S A R A: H i g h P e r f o r m a n c e C o m p u t i n g i n t h e N e t h e r l a n d s
By Erik Kluit
SARA, the High Performance Computing (HPC) Center of the Dutch universities and research centers, recently acquired six POWER4 Regatta-eServer pSeries 690 supercomputers. The new machines will mainly be used by the institutes of the Netherlands Organization for Scientific Research (NWO), the Vrije Universiteit (VU) and individual researchers in the area of Computational Research (natural science and chemistry simulations). The new Regatta's will deliver around five times the computational power of the present IBM supercomputer at SARA.
Rijks (Systems Manager and Consultant HPC) and Jules Wolfrat (Systems Manager
and Programmer HPC), both specialised in parallelization and
optimalization of software) go a long way with SARA and AIX: before 1990
SARA hosted a 3090 mainframe with six processors, running AIX/370.
Early 90's SARA started using one of the first RS/6000 models: 7013-550
(41 MHz) and three 7013-590's
(66 MHz). Nowadays SARA hosts an SP configuration that consists of three
"towers" or "frames". Two of the frames, used for
batch processing, contain eight so-called "nighthawk-2"
high nodes, each of which contains 16 Power3-II processors (375 MHz), with
1 Gbyte of memory per processor. The third frame, used for interactive
access and job submission, contains 3 "winterhawk-2" wide nodes,
each consisting of 4 Power3-II (375 MHz) processors with 1 Gbyte of memory
of the Regatta's
The Regatta's (eServer pSeries 690) will be introduced in three phases. At the beginning of January 2002 the first two arrived. Each of these Regatta's contains one node with 32 Power4-processors, with a clock cycle of 1,1 GHz. This adds 280 GFlop/s in one blow to the existing peak performance of 210 GFlop/s, more than doubling the capacity of the system. Each node contains 32 Gbyte of shared memory. Each tower has a local scratch space of 135 Gbyte. The home file systems are mounted from an external file server, just like on the 'old' SP systems.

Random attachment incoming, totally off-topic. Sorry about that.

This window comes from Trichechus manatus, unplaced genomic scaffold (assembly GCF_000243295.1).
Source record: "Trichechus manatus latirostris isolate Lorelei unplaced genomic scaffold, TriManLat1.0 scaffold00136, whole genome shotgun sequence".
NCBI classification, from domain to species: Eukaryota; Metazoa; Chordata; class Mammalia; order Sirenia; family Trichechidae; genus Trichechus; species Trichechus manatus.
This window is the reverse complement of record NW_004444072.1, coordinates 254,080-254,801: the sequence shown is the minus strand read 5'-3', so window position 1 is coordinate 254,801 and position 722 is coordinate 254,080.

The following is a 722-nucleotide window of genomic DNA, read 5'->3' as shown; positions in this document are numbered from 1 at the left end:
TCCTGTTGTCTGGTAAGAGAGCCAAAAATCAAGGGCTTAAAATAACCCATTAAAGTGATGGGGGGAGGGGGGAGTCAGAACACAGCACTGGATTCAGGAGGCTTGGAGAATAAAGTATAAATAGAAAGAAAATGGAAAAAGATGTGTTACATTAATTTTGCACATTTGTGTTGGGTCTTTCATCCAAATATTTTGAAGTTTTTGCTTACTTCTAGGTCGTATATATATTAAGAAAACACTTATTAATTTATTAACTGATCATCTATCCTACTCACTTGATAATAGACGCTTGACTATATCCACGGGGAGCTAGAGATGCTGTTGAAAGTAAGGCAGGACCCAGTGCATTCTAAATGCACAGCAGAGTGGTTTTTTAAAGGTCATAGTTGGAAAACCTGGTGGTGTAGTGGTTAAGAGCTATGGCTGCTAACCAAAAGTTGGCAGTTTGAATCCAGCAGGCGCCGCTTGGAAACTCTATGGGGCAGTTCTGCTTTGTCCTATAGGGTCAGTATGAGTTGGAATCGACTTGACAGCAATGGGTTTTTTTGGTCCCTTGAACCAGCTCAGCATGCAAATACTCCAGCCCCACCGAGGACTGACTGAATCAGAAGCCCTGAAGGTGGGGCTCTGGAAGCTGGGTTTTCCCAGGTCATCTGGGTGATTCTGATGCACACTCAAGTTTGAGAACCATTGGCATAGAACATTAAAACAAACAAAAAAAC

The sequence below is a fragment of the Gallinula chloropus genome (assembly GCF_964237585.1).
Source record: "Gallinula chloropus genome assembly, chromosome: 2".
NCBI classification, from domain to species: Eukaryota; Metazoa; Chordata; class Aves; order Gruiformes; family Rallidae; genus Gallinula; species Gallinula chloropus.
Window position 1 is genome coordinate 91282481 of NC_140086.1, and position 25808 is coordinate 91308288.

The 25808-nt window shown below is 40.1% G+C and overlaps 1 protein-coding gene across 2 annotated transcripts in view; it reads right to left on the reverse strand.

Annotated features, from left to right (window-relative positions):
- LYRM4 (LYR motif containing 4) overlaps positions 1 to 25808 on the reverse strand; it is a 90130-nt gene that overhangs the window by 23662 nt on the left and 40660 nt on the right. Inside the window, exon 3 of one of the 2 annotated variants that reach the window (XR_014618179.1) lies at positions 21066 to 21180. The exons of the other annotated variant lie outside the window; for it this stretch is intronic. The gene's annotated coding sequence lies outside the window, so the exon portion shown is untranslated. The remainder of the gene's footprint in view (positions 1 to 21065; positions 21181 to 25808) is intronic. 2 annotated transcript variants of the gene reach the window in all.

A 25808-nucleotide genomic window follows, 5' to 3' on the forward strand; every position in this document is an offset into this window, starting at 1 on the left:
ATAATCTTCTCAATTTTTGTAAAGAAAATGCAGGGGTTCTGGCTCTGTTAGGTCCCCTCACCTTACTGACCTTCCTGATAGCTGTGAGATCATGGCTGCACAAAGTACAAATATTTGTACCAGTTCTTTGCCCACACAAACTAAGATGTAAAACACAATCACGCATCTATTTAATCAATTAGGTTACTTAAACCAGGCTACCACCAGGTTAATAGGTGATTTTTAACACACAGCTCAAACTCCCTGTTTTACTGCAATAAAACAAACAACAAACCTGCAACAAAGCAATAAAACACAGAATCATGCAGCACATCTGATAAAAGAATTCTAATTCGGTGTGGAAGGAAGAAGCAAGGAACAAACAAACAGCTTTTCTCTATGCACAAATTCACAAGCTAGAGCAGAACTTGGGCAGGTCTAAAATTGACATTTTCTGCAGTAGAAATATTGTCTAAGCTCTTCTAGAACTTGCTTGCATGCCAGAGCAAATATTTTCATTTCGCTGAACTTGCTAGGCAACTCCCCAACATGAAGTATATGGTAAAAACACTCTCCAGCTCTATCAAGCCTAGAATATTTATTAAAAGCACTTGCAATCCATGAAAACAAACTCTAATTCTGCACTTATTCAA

However, the new towers are not yet connected to the fast switch (SP Switch2), which means that the General Parallel File System (GPFS) is not available yet. GPFS is designed to provide high performance by "striping" I/O across multiple disks and high scalability (by utilizing multiple servers) through the SP Switch2.
Wim Rijks and Jules Wolfrat point out that the performance of the GPFS file system becomes more and more a bottleneck, it can't keep up with the speed of the other resources (processors and memory-access).
For connectivity to the outside world and to the Regatta servers Gigabit-Ethernet is available.
By the end of 2002 the next two Regatta's and the fast switch will be installed, replacing the "nighthawk-2" high nodes. With the installation of the last two machines in 2004 the configuration will consist of 204 processors (six Regatta's and the "winterhawk-2" wide nodes), 204 GB RAM and around 1 TFlop/s of computational power.
The Top 10 Supercomputer Sites of June 2002 (www.top500.org) for comparison:
|Rank||Manufacturer||Computer||# Proc||Rmax (TFlops)||Installation Site||Year|
|1||NEC||Earth-Simulator||5120||35.86||Earth Simulator Center Yokohama, Japan||2002|
|2||IBM||ASCI White, SP Power3 375 MHz||8192||7.22||Lawrence Livermore National Laboratory Livermore, USA||2000|
|AlphaServer SC ES45/1 GHz||3016||4.46||Pittsburgh Supercomputing Center Pittsburgh, USA||2001|